Miniature ship exhibition in Turkey’s Bursa blends art with history


Bursa’s Gemlik Public Education Center is hosting Turkey’s first institutional “Model Shipbuilding Exhibition” to showcase a variety of handmade miniature ships, with the smallest scaled down to 125th of the size of the original vessels.

Trainees affiliated with the education center made the model ships after receiving training from their teacher Mustafa Kahya.

Among the 30 ships that took between three and eight months to build, the most notable is the model of the 125-meter-long sailing ship, the Savarona.

Turkey's first institutional

The Savarona served as the presidential yacht and was used by the Turkish republic’s founder Mustafa Kemal Atatürk. Ella it was the largest in the world when it was built and it is still one of the world’s longest ships.

Handcrafted by 16 trainees, the ships take visitors on a journey through time. From the small fishing boats, that are typical of the Black Sea shores of Turkey, to the warships of the Ottoman period, the exhibition held at Bursa Tayyare Cultural Center fascinates visitors.

Turkey's first institutional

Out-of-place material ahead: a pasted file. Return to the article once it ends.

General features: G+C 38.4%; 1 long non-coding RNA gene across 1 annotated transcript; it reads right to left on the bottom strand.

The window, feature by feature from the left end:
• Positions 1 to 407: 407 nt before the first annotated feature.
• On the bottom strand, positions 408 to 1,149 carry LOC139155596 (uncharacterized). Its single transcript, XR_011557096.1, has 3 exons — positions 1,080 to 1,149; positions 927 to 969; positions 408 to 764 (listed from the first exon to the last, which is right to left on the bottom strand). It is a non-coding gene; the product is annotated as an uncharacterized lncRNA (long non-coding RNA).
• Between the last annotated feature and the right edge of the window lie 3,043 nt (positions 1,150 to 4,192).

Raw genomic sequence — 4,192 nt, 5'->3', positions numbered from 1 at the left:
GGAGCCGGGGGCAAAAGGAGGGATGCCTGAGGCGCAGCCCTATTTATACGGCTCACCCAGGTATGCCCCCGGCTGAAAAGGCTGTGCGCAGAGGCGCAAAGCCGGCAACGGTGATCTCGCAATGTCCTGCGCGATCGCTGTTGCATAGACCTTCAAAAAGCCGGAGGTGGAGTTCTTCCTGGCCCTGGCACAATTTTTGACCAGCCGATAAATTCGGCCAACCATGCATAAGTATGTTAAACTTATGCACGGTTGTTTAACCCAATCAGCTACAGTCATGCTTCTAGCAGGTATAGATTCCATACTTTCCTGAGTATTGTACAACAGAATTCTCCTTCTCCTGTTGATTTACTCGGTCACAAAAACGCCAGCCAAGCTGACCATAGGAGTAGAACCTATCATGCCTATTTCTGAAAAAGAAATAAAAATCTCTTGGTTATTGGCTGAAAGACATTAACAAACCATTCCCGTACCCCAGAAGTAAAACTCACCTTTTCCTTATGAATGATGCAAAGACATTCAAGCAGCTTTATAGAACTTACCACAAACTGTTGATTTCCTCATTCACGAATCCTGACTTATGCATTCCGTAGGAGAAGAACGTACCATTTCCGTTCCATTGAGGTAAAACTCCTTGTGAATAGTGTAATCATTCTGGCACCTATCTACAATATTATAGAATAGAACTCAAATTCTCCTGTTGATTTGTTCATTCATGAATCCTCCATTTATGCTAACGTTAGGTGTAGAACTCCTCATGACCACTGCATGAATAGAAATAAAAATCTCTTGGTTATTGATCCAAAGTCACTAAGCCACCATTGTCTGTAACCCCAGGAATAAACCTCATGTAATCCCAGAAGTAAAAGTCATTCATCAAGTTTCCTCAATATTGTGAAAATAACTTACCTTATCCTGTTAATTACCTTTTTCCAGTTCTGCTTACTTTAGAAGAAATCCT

Turkey's first institutional

Mustafa Kahya, who has been teaching model shipbuilding for seven years, said: “We are happy to open the first institutional ship exhibition in Bursa. The construction phase of these miniature ships takes at least three months in which our smallest ship was completed. Yet, Atatürk’s yacht Savarona required work on many details, it was completed in around eight months with approximately five hours of work per day. Also, some of our trainees want to sell the ships. The price range of these varies between nearly $122 (TL 2,000) and $1,900 (TL 30,000).”

Turkey's first institutional

Turkey’s first institutional “Model Shipbuilding Exhibition” in Bursa displays handmade miniature ships, Bursa, Turkey, June 2, 2022. (IHA Photo)

Suat Onur, an 80-year-old trainee, said: “I retired from the factory 30 years ago. I discovered this course three years ago during the COVID-19 lockdown. We build ships with moldings, and accessories. We are creating a piece of art and this makes me happy. I will continue this craft as long as I have time.”

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